The Treasury of DavidLesson 6 - song of the virgins
God’s Tender Mercies
(Psalm 51) Sin causes us to experience spiritual slumber. For over one year David had written no songs. God sent the prophet, Nathan to awaken him from his slumber of spiritual death. (II Samuel 12:1) Like Adam and Eve in the garden, David was trying to hide from God.
Psalm 51 is probably the greatest song of repentance ever written. It is shocking how fast a man of God can fall from his relationship with God. David was one of the most spiritual men in the Old Testament. His revelation of God and his relationship with God is amazing, but sin quickly brought him down. Thank God when he was confronted with his sin he did not deny it, but quickly confessed and pleaded for mercy. As king, he understood better than anyone else the consequences of his sin and he was worthy of death.
David knew he could only beg for mercy and cried, “Have mercy upon me, O God. According to your lovingkindness; according to the multitude of Your tender mercies, blot out my transgressions.” (Psalm 51:1) The words “tender mercies” means the womb of Your mercy. The phrase “blot out my transgressions” shows that God keeps records of what we have done. The words “cleanse me from my sin” shows that sin stains us and leaves its mark on us.
The word transgression means a deliberate act of rebellion. It is a premeditated act of crossing the line and doing something we know to be wrong. No one sins accidentally. A sin is a willful act of aggression against the revealed will of God. This is why we cannot excuse ourselves and say we didn’t know what we were doing was wrong. All sin is an act of our will. Because of our rebellion, we will stand condemned at the judgment seat of God.
David realized what he had done was wrong, now he wanted to know why he did it. The Hebrew word “iniquity” means to be twisted or bent. Humanity is broken inside. Something inside us is twisted, and this is the reason why we sin. The apostle Paul said, “For I know that in me (that is, in my flesh) nothing good dwells, for to will is present with me, but how to perform what is good I do not find.” (Romans 7:18) We have an earthly nature called “the flesh” which entices us to sin. “Each one is tempted when he is drawn away by his own desires and enticed. Then, when desire has conceived, it gives birth to sin; and sin, when it is full-grown, brings forth death.” (James 1:14-15)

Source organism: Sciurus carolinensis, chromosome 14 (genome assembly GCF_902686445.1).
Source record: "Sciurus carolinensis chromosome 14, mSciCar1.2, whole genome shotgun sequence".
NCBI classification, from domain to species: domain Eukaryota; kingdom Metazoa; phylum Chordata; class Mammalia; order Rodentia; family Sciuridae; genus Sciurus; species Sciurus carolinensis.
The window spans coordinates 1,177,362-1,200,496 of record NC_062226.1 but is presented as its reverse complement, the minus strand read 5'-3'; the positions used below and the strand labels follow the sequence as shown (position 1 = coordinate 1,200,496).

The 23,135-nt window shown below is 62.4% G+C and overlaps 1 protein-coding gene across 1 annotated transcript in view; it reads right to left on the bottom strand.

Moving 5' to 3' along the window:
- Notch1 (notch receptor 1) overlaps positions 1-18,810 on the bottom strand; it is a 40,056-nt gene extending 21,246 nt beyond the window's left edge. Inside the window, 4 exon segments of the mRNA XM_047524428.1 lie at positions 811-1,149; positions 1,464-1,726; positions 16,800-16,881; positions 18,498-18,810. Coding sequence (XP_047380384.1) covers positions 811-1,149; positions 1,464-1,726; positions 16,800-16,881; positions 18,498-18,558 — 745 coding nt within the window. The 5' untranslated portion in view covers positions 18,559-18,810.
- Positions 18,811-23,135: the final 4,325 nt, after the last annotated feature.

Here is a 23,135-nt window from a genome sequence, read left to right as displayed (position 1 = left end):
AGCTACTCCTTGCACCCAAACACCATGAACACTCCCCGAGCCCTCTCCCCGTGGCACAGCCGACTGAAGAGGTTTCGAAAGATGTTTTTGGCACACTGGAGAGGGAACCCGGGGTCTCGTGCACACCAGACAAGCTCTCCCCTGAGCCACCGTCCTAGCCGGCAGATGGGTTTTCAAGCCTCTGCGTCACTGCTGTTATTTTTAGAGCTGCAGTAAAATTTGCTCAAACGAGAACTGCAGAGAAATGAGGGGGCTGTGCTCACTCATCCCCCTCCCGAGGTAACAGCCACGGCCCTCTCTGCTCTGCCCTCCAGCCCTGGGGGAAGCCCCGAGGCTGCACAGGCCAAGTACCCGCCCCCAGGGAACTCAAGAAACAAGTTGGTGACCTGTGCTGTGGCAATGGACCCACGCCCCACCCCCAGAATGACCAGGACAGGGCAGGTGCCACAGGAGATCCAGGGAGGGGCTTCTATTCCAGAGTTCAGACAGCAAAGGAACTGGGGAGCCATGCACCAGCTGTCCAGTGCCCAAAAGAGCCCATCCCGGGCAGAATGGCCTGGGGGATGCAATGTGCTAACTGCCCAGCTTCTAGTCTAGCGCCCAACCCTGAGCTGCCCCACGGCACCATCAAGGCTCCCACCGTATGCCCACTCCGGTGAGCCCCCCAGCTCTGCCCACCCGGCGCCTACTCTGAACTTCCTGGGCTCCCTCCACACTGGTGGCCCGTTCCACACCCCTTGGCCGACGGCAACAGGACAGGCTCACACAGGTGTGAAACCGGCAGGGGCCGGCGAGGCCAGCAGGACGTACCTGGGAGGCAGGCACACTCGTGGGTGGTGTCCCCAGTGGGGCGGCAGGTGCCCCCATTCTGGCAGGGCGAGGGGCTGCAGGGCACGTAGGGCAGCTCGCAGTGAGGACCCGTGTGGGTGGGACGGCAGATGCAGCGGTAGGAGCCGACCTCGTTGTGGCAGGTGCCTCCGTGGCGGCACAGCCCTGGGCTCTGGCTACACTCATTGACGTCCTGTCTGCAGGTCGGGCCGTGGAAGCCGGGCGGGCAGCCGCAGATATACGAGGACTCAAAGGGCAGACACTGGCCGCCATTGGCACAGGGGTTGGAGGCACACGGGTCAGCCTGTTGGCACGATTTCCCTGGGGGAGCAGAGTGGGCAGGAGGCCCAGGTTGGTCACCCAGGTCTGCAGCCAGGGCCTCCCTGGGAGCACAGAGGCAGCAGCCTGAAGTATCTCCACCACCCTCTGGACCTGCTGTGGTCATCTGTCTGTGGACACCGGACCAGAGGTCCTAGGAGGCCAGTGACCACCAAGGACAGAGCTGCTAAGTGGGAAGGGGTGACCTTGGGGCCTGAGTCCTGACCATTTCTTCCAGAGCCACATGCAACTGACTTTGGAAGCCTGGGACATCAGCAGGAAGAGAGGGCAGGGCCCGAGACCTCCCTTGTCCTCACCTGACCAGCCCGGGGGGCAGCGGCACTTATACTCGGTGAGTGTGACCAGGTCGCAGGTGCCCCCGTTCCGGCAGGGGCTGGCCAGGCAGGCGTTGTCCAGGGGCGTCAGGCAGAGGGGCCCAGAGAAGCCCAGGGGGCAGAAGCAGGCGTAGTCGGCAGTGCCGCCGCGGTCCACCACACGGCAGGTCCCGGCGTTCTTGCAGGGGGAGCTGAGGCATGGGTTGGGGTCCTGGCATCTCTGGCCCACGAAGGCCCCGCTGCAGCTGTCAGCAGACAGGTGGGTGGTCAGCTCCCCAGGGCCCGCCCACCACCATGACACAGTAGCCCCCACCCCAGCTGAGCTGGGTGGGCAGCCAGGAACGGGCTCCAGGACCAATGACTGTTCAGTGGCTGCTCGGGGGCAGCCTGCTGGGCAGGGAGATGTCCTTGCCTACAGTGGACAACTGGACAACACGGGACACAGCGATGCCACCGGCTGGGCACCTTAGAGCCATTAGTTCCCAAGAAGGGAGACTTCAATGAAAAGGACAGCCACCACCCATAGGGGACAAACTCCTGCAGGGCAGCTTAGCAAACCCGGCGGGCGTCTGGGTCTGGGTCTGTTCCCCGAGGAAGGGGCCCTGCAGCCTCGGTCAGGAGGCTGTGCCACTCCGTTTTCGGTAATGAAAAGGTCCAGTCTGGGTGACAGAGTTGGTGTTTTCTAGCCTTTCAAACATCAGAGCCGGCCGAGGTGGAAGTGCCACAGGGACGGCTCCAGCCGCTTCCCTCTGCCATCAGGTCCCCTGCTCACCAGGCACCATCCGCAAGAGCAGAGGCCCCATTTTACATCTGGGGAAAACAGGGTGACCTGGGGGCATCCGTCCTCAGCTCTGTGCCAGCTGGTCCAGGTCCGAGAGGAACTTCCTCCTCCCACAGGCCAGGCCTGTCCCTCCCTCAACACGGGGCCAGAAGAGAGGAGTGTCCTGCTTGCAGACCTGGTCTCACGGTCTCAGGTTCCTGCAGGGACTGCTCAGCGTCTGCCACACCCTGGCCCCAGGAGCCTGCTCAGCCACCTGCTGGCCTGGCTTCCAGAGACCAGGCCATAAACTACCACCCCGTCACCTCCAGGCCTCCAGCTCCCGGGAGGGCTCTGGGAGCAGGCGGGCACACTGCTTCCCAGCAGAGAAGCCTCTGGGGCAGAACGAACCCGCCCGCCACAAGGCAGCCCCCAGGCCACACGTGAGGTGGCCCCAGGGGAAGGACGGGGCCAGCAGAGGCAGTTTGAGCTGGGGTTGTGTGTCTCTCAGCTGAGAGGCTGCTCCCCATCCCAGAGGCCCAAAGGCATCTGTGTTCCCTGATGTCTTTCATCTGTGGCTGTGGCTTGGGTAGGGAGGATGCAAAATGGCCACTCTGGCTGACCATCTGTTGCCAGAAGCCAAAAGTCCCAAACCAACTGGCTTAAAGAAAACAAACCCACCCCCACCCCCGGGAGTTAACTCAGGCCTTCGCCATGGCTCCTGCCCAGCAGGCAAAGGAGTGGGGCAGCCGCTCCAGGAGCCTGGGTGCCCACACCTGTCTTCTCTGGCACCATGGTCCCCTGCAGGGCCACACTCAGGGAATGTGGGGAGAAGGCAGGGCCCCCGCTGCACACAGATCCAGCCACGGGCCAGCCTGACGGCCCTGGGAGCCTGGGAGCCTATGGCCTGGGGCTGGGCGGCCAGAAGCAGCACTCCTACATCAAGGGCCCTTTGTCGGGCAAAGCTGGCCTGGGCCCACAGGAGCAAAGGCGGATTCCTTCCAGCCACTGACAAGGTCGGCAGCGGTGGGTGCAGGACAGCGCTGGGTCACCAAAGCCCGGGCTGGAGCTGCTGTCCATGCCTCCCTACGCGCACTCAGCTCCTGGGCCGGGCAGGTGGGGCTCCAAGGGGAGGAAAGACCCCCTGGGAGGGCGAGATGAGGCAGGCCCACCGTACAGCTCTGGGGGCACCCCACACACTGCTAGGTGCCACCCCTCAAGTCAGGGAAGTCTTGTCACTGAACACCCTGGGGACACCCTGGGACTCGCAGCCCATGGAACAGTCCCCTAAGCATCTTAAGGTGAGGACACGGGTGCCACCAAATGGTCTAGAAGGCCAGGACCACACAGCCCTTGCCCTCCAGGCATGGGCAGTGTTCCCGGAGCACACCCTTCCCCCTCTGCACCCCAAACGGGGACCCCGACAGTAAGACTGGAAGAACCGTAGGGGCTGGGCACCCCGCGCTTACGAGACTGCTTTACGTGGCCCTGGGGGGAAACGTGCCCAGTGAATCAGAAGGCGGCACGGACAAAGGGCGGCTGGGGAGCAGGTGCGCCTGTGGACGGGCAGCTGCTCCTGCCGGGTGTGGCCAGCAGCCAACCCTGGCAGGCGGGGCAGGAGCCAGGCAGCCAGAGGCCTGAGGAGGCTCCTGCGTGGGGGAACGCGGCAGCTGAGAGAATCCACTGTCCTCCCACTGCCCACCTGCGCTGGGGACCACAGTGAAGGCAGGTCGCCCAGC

David was sick of sin as sin. Too many criminals cry more over the punishment of their sin than they cry over the sin which caused the punishment. David wanted to be “washed thoroughly” from his sin. (Psalm 51:2) Our twisted, broken human nature is why we cannot fix our own sin problem.
“For all have sinned and fall short of the glory of God.” (Romans 3:23) Each of us has failed to reach God’s standard of righteousness. This is more than what we have done, it is what we have become. Sin is missing the mark of God’s glory. When we sin we exchange the glory of God for the shame of the devil.
- The first step of repentance is acknowledging our sin. (Psalm 51:3)
- The second step is recognizing evil in what we have done. (Psalm 51:4)
- The third step is realizing we must change from the inside out. (Psalm 51:6)
David realized something was wrong inside and asked God to “create in me a clean heart.” (Psalms 51:10) “Renew a steadfast spirit with me.” “Restore to me the joy of Your salvation.” (Psalm 51:12)
Did God answer David’s prayer? The answer is, YES! “Blessed is the man whose transgression is forgiven, whose sin is covered. Blessed is the man to whom the Lord does not impute iniquity.” (Psalm 32:1-2)
Psalm 32 is God’s response to David’s prayer in Psalm 51. The three words David used to describe what God had done for the blessed man are the same three words he used to describe his sin. He had gone from being the condemned man to being the blessed man. God answered his prayer and forgave him his sin. God offers the same forgiveness today to everyone who will turn from their sin and call for His forgiveness. (Romans 10:13)
David’s cry for forgiveness has turned into the joy of forgiveness.
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About the Author: Dr. Dale Yerton
Dr. Yerton serves as an overseer of a network of churches across the world. What began as a network of six church groups representing 500 churches in Mexico has grown into an international ministry.
He and Evelyn, his wife over fifty years, live in Hopkinsville, Kentucky. They have two daughters: Lora–married to the Rev. Vince Farrell, pastors of Journey Church in Hopkinsville, Kentucky–and Kari—also of Hopkinsville–and are the proud grandparents of Emma and Bennett Farrell.